Human Anatomy-- Anatomy 2300 (Burgoon) Lec #3
Human Anatomy-- Anatomy 2300 (Burgoon) Lec #3 Anatomy 2300
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This 3 page Class Notes was uploaded by Isabella Bowling on Friday January 22, 2016. The Class Notes belongs to Anatomy 2300 at Ohio State University taught by Dr. Burgoon in Spring2015. Since its upload, it has received 60 views. For similar materials see Human Anatomy in Anatomy at Ohio State University.
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Date Created: 01/22/16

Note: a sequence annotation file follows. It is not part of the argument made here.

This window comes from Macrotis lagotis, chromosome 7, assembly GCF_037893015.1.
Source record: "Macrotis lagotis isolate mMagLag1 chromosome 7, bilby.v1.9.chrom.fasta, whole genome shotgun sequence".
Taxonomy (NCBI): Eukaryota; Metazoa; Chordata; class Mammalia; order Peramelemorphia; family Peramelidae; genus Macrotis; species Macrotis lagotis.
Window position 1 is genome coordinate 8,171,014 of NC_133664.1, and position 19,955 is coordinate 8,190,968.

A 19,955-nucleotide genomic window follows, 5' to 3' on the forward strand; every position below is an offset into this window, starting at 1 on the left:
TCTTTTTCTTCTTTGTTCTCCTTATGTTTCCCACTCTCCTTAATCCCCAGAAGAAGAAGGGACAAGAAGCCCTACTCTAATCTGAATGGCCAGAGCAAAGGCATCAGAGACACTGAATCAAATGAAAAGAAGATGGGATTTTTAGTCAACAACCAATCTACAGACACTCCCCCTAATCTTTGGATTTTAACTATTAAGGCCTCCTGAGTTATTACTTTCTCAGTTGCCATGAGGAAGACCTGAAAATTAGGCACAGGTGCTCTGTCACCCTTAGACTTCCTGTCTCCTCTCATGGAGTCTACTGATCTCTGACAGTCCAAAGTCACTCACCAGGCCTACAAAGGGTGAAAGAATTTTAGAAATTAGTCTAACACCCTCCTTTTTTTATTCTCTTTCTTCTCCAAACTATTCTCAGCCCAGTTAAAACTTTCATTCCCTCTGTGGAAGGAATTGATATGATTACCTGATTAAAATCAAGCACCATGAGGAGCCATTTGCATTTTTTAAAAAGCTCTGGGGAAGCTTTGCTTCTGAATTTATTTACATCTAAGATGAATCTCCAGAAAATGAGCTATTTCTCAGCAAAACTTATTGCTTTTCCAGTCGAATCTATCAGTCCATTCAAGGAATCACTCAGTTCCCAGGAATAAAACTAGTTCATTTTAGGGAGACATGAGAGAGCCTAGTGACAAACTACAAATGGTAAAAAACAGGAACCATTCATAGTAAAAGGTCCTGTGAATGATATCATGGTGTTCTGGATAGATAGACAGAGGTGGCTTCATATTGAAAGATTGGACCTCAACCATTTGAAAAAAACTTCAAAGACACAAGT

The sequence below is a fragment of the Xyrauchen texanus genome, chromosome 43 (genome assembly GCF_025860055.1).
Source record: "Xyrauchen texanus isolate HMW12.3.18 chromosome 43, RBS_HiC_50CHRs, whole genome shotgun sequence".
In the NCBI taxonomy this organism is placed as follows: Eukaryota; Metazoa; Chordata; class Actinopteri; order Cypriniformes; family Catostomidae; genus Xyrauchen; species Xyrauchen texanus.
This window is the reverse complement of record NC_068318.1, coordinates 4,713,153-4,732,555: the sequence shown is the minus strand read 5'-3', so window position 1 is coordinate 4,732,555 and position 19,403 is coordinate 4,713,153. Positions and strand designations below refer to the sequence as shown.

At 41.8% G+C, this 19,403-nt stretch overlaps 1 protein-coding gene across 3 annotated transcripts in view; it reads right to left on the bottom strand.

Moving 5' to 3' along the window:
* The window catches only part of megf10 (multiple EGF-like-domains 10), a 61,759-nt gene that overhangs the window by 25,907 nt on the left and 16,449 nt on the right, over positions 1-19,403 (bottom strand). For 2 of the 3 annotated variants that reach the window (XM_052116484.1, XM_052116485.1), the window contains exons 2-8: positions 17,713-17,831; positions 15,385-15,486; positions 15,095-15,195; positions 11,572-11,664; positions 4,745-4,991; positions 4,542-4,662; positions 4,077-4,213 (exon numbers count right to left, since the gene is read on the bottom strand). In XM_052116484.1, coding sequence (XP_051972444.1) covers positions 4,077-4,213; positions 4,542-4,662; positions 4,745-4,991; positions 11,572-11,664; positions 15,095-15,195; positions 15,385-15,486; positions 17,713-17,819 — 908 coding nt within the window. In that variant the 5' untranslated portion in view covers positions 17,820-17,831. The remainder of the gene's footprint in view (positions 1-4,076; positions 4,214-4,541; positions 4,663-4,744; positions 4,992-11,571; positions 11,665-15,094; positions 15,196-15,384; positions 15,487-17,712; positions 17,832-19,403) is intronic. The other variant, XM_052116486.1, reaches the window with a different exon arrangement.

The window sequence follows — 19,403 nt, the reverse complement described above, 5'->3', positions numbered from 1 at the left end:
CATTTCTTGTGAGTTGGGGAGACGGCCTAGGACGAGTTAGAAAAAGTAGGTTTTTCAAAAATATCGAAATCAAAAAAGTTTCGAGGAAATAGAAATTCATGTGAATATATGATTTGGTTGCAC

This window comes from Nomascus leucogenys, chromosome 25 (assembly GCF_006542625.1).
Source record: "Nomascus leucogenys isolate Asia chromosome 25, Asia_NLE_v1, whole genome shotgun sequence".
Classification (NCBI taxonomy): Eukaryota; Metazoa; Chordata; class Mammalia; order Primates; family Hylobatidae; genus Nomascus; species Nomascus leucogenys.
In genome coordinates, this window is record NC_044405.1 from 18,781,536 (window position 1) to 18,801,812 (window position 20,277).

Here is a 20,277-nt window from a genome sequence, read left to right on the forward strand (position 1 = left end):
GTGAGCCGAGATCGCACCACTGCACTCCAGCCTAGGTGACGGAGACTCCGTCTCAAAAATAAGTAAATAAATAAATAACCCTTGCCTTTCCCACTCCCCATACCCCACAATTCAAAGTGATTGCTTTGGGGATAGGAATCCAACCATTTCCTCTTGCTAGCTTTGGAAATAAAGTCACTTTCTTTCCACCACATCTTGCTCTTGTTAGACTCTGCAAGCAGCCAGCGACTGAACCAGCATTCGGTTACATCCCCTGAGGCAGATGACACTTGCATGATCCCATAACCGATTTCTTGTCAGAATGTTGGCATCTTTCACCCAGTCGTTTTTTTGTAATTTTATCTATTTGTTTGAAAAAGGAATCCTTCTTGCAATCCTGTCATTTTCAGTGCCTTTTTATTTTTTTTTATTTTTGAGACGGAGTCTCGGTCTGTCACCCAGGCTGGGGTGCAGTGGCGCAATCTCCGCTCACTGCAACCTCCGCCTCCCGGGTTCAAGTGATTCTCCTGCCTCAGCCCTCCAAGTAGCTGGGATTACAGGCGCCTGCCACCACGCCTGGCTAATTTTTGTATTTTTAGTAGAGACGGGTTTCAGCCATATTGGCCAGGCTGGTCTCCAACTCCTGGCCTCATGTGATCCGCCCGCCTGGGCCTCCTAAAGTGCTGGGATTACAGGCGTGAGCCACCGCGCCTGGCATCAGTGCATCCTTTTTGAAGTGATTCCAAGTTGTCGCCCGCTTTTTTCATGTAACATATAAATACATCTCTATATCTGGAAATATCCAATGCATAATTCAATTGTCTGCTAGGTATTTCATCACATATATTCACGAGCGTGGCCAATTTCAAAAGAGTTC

Anatomy 2300Lec#3 BONES OF THE PELVIC GIRDLE AND LOWER LIMBS Bone Markings --Tuberosity: large rounded projection… may be roughened. --Crest: narrow ridge of bone, usually prominent. Ex./ Iliac Crest --Trochanter: very large, blunt, irregularly shaped process (only on femurs) --Line: narrow ridge of bone, less prominent than a crest --Tubercle: small, rounded projection or process --Epicondyle: raised area on or above a condyle --Spine: sharp, slender, often pointed projection --Process: any bony prominence --Head: bony expansion carried on a narrow neck --Facet: smooth, neatly flat articular surface --Condyle: rounded articular projection --Ramus: arm-like bar of bone. --Meatus: canal-like passageway --Sinus: cavity within a bone, filled with air and lined with mucus membrane --Fossa: shallow, basin-like depression in a bone, often serving as an articular surface --Groove: furrow --Fissure: narrow, slit-like opening --Foramen: round or oval opening through a bone. The Pelvic Girdle --Composed of two ossa coxae (appendicular skeleton, also known as the hip bones) and the sacrum (axial skeleton). Singular coxal bone for hip bone. --Sacroiliac joints… connects the hip bones with the sacrum. Connect the axial and appendicular skeleton. --Pubic symphysis… connects the hip bones in the pubic area. Made of fibrocartilage—usually thicker in women than in men. During last trimester, women produce relaxant to relax this cartilage, allow hip bones to separate, & increases diameter of birth canal at the pelvic outlet. --Tilted forward… looks like a tipped forward bucket. --Anterior-superior iliac spine (ASIS)… --Pubic tubercles… --These two must be in the same coronal plane, in order to orient the tilt of the girdle. --Pelvic brim… a bony edge that marks the difference between true pelvis and false pelvis. --Superior to pelvic brim = false pelvis… between the two iliac, and is part of the abdomen and contain parts of the viscera --Inferior to the pelvic brim = true pelvis… contains the pelvic organs --Sacrum… part of the axial skeleton, formed by the fusion of 5 vertebrae. Coccyx is NOT part of pelvic girdle. --Anterior sacral foramina… branches of spinal nerves pass through the foramina. --Posterior sacral foramina --Sacral canal…part of the vertebral canal, different nerves and nerve roots held within. --Median sacral crest… ridge formed down the center of the sacrum on the posterior side --Auricular surface… where the joint between the iliac and the sacrum is formed. Ear-shaped. --Os Coxae… Be able to distinguish left from right!!! Other names: innominate, coxal, or hip bone. --Composed of 3 bones that have fused together with cartilage. --Ilium: most superior part --Iliac crest: the uppermost rim of the ilium. Highest point is at the L4 level of spine, same level as the belly button --Anterior-superior iliac spine: found on the end of iliac crest. Used to orient hip bones because in the same coronal plane of the pubic tubercle. --Anterior-inferior iliac spine: found just under the ASIS. --Posterior-superior iliac spine: found on end of iliac crest --Posterior-inferior iliac spine: found just under the PSIS. --Sacro-iliac joint = auricular surface of the ilieum where it meets the sacrum. --Pubis: inferior and anterior --Superior ramus --Inferior ramus: comes into contact with the ischial ramus --Ischium: inferior and posterior --Greater sciatic notch: separated from the lesser one by the ischial spine. --Lesser sciatic notch --Ligaments create foramen on both of these, in order to allow passage ways between the pelvis and gluteal region. Ex./ sciatic nerves --Ischial tuberosity: exposed when thigh muscles are flexed (e.g. sitting) --Acetabulum is where all three fused together during puberty (at age 15-17 years of age, completed by age 23). Where the head of the femur connects at the hip joint. Has to point out laterally to come into contact with the medially-facing femur. --Obturator foramen: created by the pubis and ischium, but nothing really goes through it. Bone of the Thigh: Femur --Head: always points in medially so it can articulate at the hip joint --Neck: the supporting length of bone leading to the head. --Greater trochanter: more superior and lateral --Lesser trochanter: more inferior and medial --Medial epicondyle --lateral epicondyles --Epicondyles… the rough areas on the condyles where muscles attach. --Patellar surface: on the anterior side, where the patella articulates. --Intertrochanteric crest: connects the trochanters with a large ridge on posterior side of bone. --Gluteal tuberosity: where the gluteus maximus attaches --Linea aspera: on the posterior side of the femur --Popliteal surface: where the linea aspera branches out, triangular-shaped. The superior half of the floor of the popliteal fossa --Medial condyles: on the same side as the head. A condyle on the inner side of the femur; articulates with the tibia --Adductor tubercle: the extra notch on the medial condyle where muscles attach. --Lateral condyles: works with the medial condyle to articulate with the tibia. --Intercondylar fossa: in between the medial and lateral condyles. Patella --Is a sesamoid bone… found in tendon of the quadriceps femoris muscle where they all connect to the tibia. Inferior portion on the tendon can also be called the patellar ligament. --Anterior side is rough, posterior side is very smooth. Bones of the Leg: Tibia and Fibula --Tibia… found more medially --Medial and lateral condyles: found on the superior end, and meant for articulation with the femur and connect at the knee joint. --Tibial tuberosity: on the anterior side, where the quad tendon inserts. --Anterior boarder of the tibia (shin): sharp ridge on the shaft. --Medial malleolus: ALWAYS on the malleolus, the bump felt on inner ankle. Use to orient bone. --Fibula… found more laterally. NOT the weight-bearing bone. Does NOT participate in action at knee. --Head of the fibula: superior end. More rounded. --Lateral malleolus: Makes the bump on the outer ankle. More pointed. On the posterior, there is a fossa that allows muscles to turn to go into foot. Use this to orient front/back. --The malleoli hold onto the Talus bone of the ankle region. They permit Dorsiflexion (moving foot towards shin) and plantar flexion (moving foot away from shin) and keep the ankle stable Bones of the Foot --Tarsal bones… bones of the ankle region. Short bones. --Talus… ankle bone --Calcaneus… heel bone. Allows for inversion (sole of foot towards midline) and eversion (sole of foot moved laterally) and occurs at the intertarsal joint. Inversion is easier. More likely to roll your ankle due to over inversion because more room & lateral limits are weaker. --Navicular --Cuneiforms (3)…. Medial, intermediate, and lateral --Cuboid… closest to the pinkie --Metatarsals (5)… found ~halfway through the foot. Named 1-5, medial to lateral. Long bones. --Phalanges (14)… singular = phalanx. Named 1-5, medial to lateral. Long bones. --3 classifications 1. Proximal 2. Middle 3. Distal --Digit 1 (big toe, hallux) only has 2 phalanges associated with it. Proximal and Distal.